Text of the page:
Just one example of how lives can be saved . . . Imagine a child struggling to breathe. Can you picture how desperately helpless the staff and family would feel when their loved one is choking and there’s no access to equipment? Suction machines are critical for basic patient safety. Electricity is required. Because of your partnership, we can address this issue.

WE NEED YOUR HELP. . .

 

Your support is what gives KBNF the ability to extend our hand in partnership with Ghana and West Africa.

Either on-line via our website: www.kbnf.org or by phone or mail.

Thank you everyone!


Nigerian Container Update

I am so pleased to report that our Nigerian container was cleared from Tin Can Island Port last weekend. The first half of the container, destined for our University of Benin Teaching Hospital neurosurgery unit in Benin City, was delivered while the second half is on its way to a new maternity clinic in northern Nigeria.

We want to thank all of our team for their diligence in donating their time, expertise and effort in making this shipment possible. And big thanks to Rick Diamond and Diamond Delivery for their faithful support in transferring equipment and supplies from Vancouver to Victoria. Arranging for Seaspan to take our cargo across the Georgia Strait for free was such a cost savings. And thank you to Compassionate Resource Warehouse, led by Dell’s team, for their amazing attention to detail and efforts to fulfill the requests of our Nigerian friends — ensuring the load was filled to the maximum (i.e. no air!).

This shipment started with a heartfelt plea to help provide equipment for a maternity clinic being constructed for village women dying giving birth and our neurosurgery unit’s 20-bed expansion in Benin City.

We’ll keep you posted as photos come in.

Thanks again, everyone!!!

Click here to see additional images.


Ghana Mission Post 14 – Mount of Olives Hospital

Dr. Gladstone Kessie, KBNF Board members and Gladstone's staff

Two weeks ago, Jocelyne Lapointe, Samuel Ampen-Asare, and I headed up to Techiman, a city of 5,000 in the Brong Afahu region, in the interior of Ghana. We flew up to Kumasi, then headed north, a two to three hour drive along a beautifully paved road. I noticed groups of people, mostly women, gathering up garbage in piles along the roadsides along the way. I learned that the government has a program to deal with garbage, paying citizens a small amount to retrieve the trash.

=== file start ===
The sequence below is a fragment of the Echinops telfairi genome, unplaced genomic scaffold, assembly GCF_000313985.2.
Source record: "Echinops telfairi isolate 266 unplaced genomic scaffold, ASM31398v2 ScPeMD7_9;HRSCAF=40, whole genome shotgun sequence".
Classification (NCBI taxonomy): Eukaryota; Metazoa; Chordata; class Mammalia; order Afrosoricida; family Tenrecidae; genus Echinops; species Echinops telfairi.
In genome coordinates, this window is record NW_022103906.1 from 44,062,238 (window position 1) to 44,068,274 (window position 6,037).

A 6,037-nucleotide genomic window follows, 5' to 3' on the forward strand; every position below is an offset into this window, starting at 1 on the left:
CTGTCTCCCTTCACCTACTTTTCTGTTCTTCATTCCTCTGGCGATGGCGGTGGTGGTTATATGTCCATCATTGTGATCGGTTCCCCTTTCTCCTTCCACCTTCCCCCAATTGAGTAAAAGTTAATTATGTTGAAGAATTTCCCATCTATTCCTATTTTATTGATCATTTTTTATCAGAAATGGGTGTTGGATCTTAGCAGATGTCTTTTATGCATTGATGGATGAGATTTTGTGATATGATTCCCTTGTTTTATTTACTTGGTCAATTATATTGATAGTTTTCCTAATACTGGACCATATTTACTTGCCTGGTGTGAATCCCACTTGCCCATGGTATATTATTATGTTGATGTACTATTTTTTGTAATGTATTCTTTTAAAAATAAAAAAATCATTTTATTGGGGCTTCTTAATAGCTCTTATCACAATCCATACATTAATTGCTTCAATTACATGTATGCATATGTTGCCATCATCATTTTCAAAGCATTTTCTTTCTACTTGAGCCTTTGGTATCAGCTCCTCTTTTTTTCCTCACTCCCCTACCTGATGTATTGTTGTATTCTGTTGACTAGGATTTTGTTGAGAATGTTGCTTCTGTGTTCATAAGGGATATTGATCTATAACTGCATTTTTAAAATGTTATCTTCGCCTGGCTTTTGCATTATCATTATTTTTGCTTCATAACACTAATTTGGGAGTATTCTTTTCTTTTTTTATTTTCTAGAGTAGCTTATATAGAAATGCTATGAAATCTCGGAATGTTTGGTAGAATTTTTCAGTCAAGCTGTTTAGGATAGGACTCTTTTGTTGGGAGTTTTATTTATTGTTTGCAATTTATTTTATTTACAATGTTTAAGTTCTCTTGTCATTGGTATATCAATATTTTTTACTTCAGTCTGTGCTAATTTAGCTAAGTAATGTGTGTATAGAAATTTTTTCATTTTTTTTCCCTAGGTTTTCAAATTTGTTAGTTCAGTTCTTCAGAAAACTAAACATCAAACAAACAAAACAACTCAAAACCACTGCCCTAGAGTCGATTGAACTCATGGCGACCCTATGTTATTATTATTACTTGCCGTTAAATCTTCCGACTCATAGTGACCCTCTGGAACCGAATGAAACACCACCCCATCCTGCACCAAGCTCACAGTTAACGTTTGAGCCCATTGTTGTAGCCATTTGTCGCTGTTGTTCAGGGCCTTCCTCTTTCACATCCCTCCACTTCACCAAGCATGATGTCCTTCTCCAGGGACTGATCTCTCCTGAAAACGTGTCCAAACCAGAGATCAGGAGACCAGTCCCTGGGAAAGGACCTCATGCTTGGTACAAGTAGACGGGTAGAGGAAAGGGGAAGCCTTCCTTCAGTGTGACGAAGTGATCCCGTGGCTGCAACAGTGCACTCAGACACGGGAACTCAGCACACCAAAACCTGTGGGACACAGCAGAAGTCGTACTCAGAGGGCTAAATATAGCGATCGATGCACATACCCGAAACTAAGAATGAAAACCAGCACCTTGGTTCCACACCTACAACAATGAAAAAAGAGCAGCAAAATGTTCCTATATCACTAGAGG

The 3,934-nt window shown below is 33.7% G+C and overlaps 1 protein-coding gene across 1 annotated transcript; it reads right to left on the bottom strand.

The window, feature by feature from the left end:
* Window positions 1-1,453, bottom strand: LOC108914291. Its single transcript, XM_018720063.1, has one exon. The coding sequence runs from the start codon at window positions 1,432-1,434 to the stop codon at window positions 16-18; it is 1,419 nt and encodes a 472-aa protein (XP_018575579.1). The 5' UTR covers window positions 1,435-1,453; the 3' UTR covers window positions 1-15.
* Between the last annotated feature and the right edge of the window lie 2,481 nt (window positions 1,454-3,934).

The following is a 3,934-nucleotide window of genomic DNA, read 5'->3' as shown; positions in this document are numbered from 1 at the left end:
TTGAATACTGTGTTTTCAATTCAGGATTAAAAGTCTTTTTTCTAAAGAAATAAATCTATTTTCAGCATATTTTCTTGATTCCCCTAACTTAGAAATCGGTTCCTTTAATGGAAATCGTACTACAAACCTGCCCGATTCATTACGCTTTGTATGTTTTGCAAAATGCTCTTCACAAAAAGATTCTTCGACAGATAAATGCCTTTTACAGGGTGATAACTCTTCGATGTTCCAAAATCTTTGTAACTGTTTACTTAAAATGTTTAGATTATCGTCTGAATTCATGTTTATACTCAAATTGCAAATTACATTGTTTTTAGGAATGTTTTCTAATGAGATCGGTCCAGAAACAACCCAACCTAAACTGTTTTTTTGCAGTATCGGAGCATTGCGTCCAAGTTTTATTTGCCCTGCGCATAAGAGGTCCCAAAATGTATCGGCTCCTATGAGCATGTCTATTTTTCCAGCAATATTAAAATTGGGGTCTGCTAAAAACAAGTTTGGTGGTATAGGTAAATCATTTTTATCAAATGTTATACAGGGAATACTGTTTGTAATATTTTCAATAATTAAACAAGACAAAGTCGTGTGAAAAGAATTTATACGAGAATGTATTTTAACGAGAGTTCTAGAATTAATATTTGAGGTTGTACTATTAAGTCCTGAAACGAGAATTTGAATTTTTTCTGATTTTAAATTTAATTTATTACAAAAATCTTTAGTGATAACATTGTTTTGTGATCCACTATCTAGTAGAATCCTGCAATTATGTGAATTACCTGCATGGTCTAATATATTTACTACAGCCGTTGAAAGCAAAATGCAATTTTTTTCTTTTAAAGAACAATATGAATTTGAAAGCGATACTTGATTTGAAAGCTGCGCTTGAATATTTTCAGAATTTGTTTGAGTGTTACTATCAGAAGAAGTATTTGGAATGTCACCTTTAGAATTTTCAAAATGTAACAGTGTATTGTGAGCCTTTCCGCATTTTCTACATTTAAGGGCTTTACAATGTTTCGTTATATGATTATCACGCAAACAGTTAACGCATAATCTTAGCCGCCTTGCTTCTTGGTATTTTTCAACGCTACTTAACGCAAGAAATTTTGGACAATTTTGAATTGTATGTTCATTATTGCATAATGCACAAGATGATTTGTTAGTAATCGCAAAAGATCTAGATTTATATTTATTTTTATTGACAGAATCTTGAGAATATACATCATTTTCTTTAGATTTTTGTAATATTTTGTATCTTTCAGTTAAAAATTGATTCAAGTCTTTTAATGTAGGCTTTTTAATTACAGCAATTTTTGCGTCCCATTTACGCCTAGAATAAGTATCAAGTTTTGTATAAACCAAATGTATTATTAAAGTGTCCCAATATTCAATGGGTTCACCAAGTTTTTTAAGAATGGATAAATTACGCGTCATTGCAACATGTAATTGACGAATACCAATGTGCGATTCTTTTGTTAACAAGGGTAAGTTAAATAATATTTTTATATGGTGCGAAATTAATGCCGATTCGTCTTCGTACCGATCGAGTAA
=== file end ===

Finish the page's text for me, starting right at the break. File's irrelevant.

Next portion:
Arriving in Techiman, we were met by Dr. Gladstone Kessie, medical director of Mount of Olives Hospital. Gladstone was the medical director of Nsawkaw Hospital in Tain District, when KBNF sent in a container shipment of equipment and supplies four years ago. Currently, Gladstone is managing to deliver basic care to many patients in the district from a dilapidated facility and aged equipment. They have a simple operating room, and a nurse anesthetist provides support one-day a week. Their facility is simply overflowing with outpatients while they house approximately 30 patients in cramped quarters. They have a simple lab, a pharmacy, and a very organized medical records department.

Gladstone took us to the new 100-bed Mount of Olives Hospital under construction and expected to be ready for patients March 2013. It is very impressive. It will house two operating rooms and two floors of patient rooms, with bathrooms and showers in each room.  A dental clinic, conference rooms and apartments for visiting medical mission teams are housed on the 3rd floor. A separate facility will be constructed on the property for kitchen and catering services, as well as toilet facilities for the community. Dr. Kessie and his wife are undertaking this project, funding it independently. His passion for his people is quite simply palpable. KBNF will be pleased to partner with his hospital in providing a container shipment of hospital equipment and supplies, along with teaching, training and medical mission support.

Gladstone runs an ultrasound clinic in Wenchi that provides service to the community. It also offers free ultrasounds for the district’s pregnant mothers. He explains that this advocates for their unborn children; otherwise, many mothers would not receive the prenatal care they need.

Mount of Olives Hospital houses a school for caregivers. Many of these students are hoping to become nurses someday and this is their entry option into the field. Jocelyne, Samuel and I taught two classes of approximately 30 — 40 students over the course of four hours. What is becoming so very clear is that we can teach skill, but without compassion and caring, it is practically worthless. In my visits with nursing and hospital administrators everywhere, from Sierra Leone to Liberia to Military 57 to KBTH to the UK, they are all saying the same thing, that many nurses are missing a critical ingredient: HEART. We’re hearing how so many nurses are focused on the job as employment and not as delivering health care.

Please click here to see images of the mission.